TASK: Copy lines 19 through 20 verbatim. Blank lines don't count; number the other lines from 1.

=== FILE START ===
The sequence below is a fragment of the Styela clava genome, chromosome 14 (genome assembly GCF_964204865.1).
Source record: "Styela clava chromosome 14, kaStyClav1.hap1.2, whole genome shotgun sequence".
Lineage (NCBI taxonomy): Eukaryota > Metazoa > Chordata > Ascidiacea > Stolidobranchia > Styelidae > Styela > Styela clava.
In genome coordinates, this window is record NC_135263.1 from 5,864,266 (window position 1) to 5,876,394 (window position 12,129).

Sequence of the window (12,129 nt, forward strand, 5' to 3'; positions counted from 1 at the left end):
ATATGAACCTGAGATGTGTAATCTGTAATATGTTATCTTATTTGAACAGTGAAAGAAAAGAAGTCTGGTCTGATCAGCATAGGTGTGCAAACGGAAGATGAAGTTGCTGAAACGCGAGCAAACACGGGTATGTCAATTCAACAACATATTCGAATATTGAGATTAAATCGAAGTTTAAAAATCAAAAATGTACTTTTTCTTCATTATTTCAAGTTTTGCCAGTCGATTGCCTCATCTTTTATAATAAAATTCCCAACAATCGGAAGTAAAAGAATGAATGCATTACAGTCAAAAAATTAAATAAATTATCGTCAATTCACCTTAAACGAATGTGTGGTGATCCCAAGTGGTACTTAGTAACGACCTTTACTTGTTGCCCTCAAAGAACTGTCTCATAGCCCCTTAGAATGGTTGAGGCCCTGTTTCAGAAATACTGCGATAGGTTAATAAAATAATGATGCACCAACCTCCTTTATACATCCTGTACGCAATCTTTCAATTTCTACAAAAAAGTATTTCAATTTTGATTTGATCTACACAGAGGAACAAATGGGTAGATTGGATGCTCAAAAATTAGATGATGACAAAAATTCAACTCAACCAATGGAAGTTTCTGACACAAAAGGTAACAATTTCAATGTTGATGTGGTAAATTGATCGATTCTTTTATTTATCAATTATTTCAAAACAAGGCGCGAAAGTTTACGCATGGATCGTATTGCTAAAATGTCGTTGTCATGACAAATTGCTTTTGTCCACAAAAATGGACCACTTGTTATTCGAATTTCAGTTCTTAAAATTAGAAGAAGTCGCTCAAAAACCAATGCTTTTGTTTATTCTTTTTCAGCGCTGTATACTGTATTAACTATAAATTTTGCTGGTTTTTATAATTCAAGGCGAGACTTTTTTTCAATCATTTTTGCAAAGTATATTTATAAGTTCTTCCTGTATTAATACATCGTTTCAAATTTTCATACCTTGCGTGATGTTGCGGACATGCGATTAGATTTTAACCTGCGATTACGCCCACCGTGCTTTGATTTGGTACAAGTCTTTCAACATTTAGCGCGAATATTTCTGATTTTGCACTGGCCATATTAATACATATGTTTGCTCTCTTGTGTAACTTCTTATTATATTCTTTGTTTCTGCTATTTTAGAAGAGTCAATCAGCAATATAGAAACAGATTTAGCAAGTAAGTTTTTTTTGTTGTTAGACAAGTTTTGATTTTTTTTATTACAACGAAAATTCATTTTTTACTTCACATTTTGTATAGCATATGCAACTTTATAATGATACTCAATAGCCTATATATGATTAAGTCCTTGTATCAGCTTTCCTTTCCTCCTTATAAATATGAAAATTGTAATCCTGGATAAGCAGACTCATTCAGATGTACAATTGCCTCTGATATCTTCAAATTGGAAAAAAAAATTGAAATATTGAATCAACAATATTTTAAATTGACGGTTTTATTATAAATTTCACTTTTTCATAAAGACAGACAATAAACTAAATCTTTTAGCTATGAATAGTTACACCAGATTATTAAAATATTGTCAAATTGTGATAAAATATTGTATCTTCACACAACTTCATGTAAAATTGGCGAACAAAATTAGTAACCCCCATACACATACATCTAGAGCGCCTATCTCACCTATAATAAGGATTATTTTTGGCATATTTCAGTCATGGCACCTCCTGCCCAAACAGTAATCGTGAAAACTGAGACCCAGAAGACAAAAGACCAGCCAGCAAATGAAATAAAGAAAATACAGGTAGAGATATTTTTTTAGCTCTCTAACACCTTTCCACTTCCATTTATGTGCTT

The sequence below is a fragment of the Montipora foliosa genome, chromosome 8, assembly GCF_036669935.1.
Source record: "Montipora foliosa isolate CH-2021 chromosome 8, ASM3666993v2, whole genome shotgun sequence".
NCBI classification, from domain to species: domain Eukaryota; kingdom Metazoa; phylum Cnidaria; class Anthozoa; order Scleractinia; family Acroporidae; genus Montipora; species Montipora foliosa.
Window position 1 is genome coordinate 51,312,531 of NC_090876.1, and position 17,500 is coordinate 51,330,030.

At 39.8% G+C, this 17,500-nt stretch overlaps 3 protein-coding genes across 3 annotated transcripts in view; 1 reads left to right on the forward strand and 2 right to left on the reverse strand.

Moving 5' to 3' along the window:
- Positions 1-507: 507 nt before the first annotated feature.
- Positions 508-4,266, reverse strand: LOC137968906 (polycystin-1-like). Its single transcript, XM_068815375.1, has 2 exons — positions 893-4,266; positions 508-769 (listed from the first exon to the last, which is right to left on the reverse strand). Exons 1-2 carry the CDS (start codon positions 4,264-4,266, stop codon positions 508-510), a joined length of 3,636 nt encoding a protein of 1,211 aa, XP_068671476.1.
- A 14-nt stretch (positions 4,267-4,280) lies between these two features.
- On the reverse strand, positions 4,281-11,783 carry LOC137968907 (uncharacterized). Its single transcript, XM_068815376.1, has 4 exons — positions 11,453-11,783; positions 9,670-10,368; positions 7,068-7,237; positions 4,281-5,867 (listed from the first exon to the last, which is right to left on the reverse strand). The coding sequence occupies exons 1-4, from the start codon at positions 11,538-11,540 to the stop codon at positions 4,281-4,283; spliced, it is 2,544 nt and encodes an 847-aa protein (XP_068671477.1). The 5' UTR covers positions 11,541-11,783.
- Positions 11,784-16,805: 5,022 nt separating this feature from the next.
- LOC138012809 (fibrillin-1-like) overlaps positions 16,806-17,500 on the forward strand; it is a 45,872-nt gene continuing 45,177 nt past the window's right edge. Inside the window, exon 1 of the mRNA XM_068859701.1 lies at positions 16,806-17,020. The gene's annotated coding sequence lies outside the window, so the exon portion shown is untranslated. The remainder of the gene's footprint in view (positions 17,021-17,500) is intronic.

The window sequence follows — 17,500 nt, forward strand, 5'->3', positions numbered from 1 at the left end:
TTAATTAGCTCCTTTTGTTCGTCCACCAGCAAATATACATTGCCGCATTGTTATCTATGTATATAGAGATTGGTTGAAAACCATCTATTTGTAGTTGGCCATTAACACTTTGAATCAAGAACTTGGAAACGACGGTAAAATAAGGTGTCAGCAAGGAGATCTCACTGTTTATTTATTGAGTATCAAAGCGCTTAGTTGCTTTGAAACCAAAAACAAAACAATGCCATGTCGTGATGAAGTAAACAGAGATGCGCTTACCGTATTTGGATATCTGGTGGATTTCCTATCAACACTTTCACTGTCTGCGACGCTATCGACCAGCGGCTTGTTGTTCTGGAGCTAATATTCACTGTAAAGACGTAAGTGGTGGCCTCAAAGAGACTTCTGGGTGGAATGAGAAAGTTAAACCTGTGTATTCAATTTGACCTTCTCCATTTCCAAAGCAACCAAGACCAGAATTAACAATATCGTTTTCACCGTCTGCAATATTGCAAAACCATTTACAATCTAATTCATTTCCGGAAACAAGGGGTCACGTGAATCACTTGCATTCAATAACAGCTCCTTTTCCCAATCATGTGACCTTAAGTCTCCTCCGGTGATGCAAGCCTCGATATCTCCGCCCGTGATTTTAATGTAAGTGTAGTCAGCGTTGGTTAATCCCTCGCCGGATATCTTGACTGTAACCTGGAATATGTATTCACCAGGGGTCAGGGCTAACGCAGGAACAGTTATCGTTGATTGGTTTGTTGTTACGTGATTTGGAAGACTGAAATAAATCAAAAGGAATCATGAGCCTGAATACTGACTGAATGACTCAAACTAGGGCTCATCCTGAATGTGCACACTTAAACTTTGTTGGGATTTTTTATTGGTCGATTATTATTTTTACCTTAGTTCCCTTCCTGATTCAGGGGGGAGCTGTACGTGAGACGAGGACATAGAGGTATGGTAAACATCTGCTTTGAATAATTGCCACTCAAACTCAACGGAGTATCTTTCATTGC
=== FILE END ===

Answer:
The window sequence follows — 17,500 nt, forward strand, 5'->3', positions numbered from 1 at the left end:
TTAATTAGCTCCTTTTGTTCGTCCACCAGCAAATATACATTGCCGCATTGTTATCTATGTATATAGAGATTGGTTGAAAACCATCTATTTGTAGTTGGCCATTAACACTTTGAATCAAGAACTTGGAAACGACGGTAAAATAAGGTGTCAGCAAGGAGATCTCACTGTTTATTTATTGAGTATCAAAGCGCTTAGTTGCTTTGAAACCAAAAACAAAACAATGCCATGTCGTGATGAAGTAAACAGAGATGCGCTTACCGTATTTGGATATCTGGTGGATTTCCTATCAACACTTTCACTGTCTGCGACGCTATCGACCAGCGGCTTGTTGTTCTGGAGCTAATATTCACTGTAAAGACGTAAGTGGTGGCCTCAAAGAGACTTCTGGGTGGAATGAGAAAGTTAAACCTGTGTATTCAATTTGACCTTCTCCATTTCCAAAGCAACCAAGACCAGAATTAACAATATCGTTTTCACCGTCTGCAATATTGCAAAACCATTTACAATCTAATTCATTTCCGGAAACAAGGGGTCACGTGAATCACTTGCATTCAATAACAGCTCCTTTTCCCAATCATGTGACCTTAAGTCTCCTCCGGTGATGCAAGCCTCGATATCTCCGCCCGTGATTTTAATGTAAGTGTAGTCAGCGTTGGTTAATCCCTCGCCGGATATCTTGACTGTAACCTGGAATATGTATTCACCAGGGGTCAGGGCTAACGCAGGAACAGTTATCGTTGATTGGTTTGTTGTTACGTGATTTGGAAGACTGAAATAAATCAAAAGGAATCATGAGCCTGAATACTGACTGAATGACTCAAACTAGGGCTCATCCTGAATGTGCACACTTAAACTTTGTTGGGATTTTTTATTGGTCGATTATTATTTTTACCTTAGTTCCCTTCCTGATTCAGGGGGGAGCTGTACGTGAGACGAGGACATAGAGGTATGGTAAACATCTGCTTTGAATAATTGCCACTCAAACTCAACGGAGTATCTTTCATTGC